Campylobacter has been the leading cause of gastroenteritis in the US since 2013 and the incidence of salmonellosis has essentially remained unchanged compared to the original 1996-1998 baseline data in-spite of diligent efforts to improve food safety and public health metrics in the US. Poultry represents a major food vehicle associated with both Campylobacter and Salmonella infections. The US Department of Agriculture Food Safety Inspection Services recently develop a new Campylobacter detection and isolation method and has plans to update Campylobacter performance standards. Salmonellosis in the US is most commonly associated with three serotypes, including Enteritidis, Newport and Typhimurium, where serotypes Enteritidis and Typhimurium are commonly linked to poultry and shell eggs. While incidence of salmonellosis cases caused by serotype Typhimurium has declined infections caused by Salmonella Enteritidis have not declined over the past decade warranting additional on farm interventions (i.e., vaccines and improved hygiene). In poultry, the prevalence of Salmonella is notably higher in chicken parts as compared to that observed for whole carcasses, supporting the need for additional interventions at the processing level. In beef mitigations that effectively reduce Salmonella contamination on the surface of carcasses may have limited efficacy to control Salmonella in internal tissues such as lymph nodes. Previous studies have demonstrated that Salmonella can be present in lymph nodes at high concentrations (2). Also, a few specific Salmonella serotypes tend to be predominant in beef trim and ground beef (e.g., Salmonella Montevideo and Dublin); further work is warranted to elucidate strain-specific characteristics that may explain the overrepresentation of these strains in beef trim and ground beef (1). Produce represents a major food vehicle associated with foodborne disease and in 2018 large multi-state outbreaks of illness attributed to Salmonella, STEC and Cyclospora may be responsible for the observed increase in incidence of disease caused by these biological agents. The CDC suggested implementing more targeted mitigation strategies at the pre-harvest level to prevent these pathogens from entering the human food chain in order to improve public health metrics. More microbiological testing, including isolation and further characterization of resultant isolates (i.e., Whole Genome Sequencing and Antimicrobial Resistance Profiling) is needed to further elucidate mechanisms that pathogens, and particularly specific strains within a given pathogen, employ to tolerate existing mitigations strategies.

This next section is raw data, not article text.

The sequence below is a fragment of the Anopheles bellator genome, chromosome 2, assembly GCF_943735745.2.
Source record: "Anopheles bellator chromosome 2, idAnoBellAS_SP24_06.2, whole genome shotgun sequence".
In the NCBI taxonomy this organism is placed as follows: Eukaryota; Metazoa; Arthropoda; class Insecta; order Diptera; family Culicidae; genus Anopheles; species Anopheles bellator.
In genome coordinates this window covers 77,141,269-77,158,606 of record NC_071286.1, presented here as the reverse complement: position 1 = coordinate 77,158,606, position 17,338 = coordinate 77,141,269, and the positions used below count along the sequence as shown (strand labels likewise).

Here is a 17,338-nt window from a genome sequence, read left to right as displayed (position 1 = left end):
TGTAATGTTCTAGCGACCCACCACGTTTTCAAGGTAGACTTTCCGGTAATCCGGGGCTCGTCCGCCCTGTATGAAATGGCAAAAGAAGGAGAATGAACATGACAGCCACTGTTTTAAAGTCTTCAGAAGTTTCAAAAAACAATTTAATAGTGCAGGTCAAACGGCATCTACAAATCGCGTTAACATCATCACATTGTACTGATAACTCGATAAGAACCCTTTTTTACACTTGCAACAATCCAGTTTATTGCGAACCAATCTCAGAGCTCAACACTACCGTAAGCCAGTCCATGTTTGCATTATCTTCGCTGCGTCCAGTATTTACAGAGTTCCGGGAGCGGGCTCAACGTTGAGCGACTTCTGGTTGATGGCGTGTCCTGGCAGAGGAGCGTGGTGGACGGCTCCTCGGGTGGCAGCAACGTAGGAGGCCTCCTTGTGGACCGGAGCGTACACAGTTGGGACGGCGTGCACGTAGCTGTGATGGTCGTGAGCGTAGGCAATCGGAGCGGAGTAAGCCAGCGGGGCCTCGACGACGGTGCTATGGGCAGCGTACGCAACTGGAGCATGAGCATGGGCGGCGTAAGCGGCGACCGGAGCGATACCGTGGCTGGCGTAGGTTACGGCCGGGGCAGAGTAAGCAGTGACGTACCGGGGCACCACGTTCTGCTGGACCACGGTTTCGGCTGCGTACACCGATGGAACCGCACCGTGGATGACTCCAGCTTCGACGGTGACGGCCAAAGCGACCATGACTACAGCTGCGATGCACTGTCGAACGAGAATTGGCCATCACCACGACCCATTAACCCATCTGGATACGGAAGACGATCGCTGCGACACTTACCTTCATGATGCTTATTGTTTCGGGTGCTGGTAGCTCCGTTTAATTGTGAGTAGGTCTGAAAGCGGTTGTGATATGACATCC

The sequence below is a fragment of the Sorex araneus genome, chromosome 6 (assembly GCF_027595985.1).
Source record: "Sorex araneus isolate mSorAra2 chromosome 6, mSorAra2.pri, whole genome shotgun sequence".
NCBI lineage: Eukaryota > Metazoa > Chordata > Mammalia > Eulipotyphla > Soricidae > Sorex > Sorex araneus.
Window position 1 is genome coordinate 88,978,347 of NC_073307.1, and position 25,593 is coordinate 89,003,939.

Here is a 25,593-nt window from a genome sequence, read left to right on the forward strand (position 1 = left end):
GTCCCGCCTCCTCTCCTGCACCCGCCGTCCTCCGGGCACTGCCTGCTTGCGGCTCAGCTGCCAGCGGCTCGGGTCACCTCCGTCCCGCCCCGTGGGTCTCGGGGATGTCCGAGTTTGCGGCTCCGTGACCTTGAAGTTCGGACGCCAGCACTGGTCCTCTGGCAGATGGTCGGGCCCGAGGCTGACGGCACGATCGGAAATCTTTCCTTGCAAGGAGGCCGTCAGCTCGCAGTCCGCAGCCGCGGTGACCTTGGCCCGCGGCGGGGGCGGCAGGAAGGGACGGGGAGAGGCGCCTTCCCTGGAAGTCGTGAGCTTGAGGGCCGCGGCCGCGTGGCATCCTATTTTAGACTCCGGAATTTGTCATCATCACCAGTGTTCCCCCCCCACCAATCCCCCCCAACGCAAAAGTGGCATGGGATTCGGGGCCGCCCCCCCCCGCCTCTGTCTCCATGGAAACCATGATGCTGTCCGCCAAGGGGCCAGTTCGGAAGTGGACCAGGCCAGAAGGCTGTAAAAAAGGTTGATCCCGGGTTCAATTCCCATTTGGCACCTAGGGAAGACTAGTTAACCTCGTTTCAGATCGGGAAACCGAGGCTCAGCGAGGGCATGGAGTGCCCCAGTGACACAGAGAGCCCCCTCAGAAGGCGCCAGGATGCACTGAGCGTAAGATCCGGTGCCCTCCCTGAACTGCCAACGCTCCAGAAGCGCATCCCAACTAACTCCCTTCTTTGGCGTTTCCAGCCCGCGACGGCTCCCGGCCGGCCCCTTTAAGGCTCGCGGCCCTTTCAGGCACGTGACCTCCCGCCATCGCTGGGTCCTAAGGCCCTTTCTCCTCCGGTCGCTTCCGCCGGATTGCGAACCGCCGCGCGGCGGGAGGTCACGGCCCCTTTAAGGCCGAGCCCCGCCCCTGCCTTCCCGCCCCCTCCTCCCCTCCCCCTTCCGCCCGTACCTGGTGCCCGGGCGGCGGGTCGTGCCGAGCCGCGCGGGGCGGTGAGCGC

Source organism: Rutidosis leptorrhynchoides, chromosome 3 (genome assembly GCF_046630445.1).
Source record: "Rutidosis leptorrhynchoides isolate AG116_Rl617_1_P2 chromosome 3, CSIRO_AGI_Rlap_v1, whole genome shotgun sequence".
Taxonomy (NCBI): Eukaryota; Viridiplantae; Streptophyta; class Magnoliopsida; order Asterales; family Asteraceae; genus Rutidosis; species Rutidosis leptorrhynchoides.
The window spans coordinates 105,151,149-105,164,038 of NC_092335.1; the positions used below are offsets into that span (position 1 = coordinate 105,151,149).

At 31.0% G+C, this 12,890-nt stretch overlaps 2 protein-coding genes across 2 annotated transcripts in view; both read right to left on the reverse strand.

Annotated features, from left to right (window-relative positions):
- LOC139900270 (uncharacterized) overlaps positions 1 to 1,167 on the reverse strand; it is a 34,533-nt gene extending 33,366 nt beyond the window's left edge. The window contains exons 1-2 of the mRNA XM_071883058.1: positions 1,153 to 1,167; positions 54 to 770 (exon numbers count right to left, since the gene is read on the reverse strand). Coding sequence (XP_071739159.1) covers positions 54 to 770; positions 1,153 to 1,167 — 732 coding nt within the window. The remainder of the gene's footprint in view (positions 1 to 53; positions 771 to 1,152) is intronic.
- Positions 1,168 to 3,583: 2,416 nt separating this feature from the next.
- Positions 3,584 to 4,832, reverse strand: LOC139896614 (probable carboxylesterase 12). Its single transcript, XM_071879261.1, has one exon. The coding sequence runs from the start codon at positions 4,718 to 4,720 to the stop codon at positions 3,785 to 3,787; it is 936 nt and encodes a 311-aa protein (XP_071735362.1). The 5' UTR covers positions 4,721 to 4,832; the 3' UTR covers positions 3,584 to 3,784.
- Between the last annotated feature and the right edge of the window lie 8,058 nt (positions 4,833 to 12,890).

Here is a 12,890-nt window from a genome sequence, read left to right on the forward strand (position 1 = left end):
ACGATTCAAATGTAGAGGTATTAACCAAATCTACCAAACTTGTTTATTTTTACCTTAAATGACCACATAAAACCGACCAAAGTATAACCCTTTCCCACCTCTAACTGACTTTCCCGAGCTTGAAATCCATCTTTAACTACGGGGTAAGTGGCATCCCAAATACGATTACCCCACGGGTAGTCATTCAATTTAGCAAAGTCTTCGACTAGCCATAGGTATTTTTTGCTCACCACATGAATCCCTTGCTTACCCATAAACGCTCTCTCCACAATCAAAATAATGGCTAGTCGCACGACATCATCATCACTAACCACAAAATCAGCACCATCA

1. DOERSCHER, D. R., T. L. LUTZ, S. J. WHISENANT, K. R. SMITH, C. A. MORRIS, and C. M. SCHROEDER. 2015. Microbiological Testing Results of Boneless and Ground Beef Purchased for the National School Lunch Program, 2011 to 2014. J. Food Prot. 78:1656–1663.
  2. Gragg, S. E., G. H. Loneragan, M. M. Brashears, T. M. Arthur, J. M. Bosilevac, N. Kalchayanand, R. Wang, J. W. Schmidt, J. C. Brooks, S. D. Shackelford, T. L. Wheeler, T. R. Brown, T. S. Edrington, and D. M. Brichta-Harhay. 2013. Cross-sectional Study Examining Salmonella enterica Carriage in Subiliac Lymph Nodes of Cull and Feedlot Cattle at Harvest. Foodborne Pathog. Dis. 10:368–374.
  3. Scallan, E., R. M. Hoekstra, F. J. Angulo, R. V Tauxe, M.-A. Widdowson, S. L. Roy, J. L. Jones, and P. M. Griffin. 2011. Foodborne illness acquired in the United States–major pathogens. Emerg. Infect. Dis. 17:7–15.
  4. Tack, D. M., E. P. Marder, P. M. Griffin, P. R. Cieslak, J. Dunn, S. Hurd, E. Scallan, S. Lathrop, A. Muse, P. Ryan, K. Smith, M. Tobin-D’Angelo, D. J. Vugia, K. G. Holt, B. J. Wolpert, R. Tauxe, and A. L. Geissler. 2019. Preliminary Incidence and Trends of Infections with Pathogens Transmitted Commonly Through Food – Foodborne Diseases Active Surveillance Network, 10 U.S. Sites, 2015-2018. MMWR. Morb. Mortal. Wkly. Rep. 68:369–373.